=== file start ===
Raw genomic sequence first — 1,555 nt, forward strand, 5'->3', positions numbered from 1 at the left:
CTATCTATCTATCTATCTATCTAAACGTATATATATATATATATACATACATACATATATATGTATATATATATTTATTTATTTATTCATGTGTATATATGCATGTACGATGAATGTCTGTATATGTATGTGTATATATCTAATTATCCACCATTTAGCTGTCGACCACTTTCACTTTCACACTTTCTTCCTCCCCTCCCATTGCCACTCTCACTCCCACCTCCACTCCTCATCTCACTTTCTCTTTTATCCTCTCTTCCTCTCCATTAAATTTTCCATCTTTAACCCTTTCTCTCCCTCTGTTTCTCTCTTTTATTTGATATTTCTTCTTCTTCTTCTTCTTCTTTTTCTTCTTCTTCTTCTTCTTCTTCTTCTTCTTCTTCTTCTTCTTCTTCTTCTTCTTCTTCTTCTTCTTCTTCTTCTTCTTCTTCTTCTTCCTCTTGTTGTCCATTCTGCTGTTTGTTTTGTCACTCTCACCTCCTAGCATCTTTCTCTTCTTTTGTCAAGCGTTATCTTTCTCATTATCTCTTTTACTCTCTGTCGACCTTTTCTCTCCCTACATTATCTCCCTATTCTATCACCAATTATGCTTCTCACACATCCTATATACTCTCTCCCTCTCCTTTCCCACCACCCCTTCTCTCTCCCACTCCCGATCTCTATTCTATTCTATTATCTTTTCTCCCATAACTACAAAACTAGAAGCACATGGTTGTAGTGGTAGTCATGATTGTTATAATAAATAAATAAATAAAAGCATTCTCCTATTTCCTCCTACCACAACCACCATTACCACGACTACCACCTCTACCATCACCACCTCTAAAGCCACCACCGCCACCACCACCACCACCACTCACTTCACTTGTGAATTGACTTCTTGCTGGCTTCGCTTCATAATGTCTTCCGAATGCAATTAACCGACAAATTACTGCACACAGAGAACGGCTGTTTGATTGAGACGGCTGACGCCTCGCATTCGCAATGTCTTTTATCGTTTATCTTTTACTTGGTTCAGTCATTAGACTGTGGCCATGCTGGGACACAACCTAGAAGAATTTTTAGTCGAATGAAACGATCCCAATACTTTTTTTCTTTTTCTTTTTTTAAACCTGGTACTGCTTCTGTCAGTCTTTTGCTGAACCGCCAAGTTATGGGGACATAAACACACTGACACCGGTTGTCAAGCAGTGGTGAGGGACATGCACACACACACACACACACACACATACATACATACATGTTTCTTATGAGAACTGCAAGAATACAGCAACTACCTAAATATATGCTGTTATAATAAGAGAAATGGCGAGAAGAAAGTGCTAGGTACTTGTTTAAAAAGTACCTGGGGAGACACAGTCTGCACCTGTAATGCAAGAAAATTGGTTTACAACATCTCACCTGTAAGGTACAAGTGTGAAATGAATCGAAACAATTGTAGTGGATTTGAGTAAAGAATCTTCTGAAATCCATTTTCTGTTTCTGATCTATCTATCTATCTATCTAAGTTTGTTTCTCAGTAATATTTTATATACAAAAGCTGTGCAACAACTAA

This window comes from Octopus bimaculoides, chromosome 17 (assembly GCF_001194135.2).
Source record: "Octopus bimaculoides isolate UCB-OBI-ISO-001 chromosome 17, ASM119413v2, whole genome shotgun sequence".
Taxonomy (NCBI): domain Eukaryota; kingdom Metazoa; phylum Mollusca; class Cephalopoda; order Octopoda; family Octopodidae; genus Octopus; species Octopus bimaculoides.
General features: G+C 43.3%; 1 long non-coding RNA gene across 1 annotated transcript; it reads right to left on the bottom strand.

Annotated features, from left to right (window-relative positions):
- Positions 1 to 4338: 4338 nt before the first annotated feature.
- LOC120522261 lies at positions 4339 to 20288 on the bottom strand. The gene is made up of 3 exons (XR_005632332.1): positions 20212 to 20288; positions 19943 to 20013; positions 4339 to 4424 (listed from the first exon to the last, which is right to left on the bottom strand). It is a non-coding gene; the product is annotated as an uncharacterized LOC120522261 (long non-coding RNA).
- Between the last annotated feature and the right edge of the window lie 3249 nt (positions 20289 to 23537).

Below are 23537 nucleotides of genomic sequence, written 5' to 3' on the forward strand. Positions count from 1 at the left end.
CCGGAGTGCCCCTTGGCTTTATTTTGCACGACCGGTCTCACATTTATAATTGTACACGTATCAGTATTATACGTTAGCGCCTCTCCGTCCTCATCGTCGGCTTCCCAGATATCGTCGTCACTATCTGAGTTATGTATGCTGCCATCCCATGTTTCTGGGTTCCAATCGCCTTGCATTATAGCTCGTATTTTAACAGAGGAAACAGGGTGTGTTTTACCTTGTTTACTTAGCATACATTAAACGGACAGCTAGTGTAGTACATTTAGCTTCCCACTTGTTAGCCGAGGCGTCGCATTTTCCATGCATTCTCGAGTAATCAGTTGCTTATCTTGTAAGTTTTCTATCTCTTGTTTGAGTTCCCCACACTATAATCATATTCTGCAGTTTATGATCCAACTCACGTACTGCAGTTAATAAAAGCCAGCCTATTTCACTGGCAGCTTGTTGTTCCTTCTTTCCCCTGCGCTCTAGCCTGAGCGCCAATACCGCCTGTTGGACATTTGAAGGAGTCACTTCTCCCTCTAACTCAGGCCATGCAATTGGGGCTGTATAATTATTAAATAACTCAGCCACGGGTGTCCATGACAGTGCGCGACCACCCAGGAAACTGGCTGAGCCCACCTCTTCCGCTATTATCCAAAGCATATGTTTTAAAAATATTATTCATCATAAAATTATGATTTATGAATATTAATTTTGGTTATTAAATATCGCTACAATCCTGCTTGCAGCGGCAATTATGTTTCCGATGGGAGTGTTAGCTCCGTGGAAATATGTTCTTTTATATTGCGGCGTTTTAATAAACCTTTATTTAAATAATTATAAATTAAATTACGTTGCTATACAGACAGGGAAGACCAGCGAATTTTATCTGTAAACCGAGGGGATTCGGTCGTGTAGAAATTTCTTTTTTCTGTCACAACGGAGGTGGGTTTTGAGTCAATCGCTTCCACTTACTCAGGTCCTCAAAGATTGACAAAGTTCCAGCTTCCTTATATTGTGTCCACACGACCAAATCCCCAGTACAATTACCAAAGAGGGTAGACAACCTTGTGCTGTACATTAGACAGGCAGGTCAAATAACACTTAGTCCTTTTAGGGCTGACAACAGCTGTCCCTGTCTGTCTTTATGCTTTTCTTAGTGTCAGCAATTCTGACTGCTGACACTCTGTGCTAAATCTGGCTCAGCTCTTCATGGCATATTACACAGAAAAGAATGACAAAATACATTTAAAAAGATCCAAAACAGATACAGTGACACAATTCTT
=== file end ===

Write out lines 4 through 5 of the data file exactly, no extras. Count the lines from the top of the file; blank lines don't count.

Source record: "Octopus bimaculoides isolate UCB-OBI-ISO-001 chromosome 17, ASM119413v2, whole genome shotgun sequence".
Taxonomy (NCBI): domain Eukaryota; kingdom Metazoa; phylum Mollusca; class Cephalopoda; order Octopoda; family Octopodidae; genus Octopus; species Octopus bimaculoides.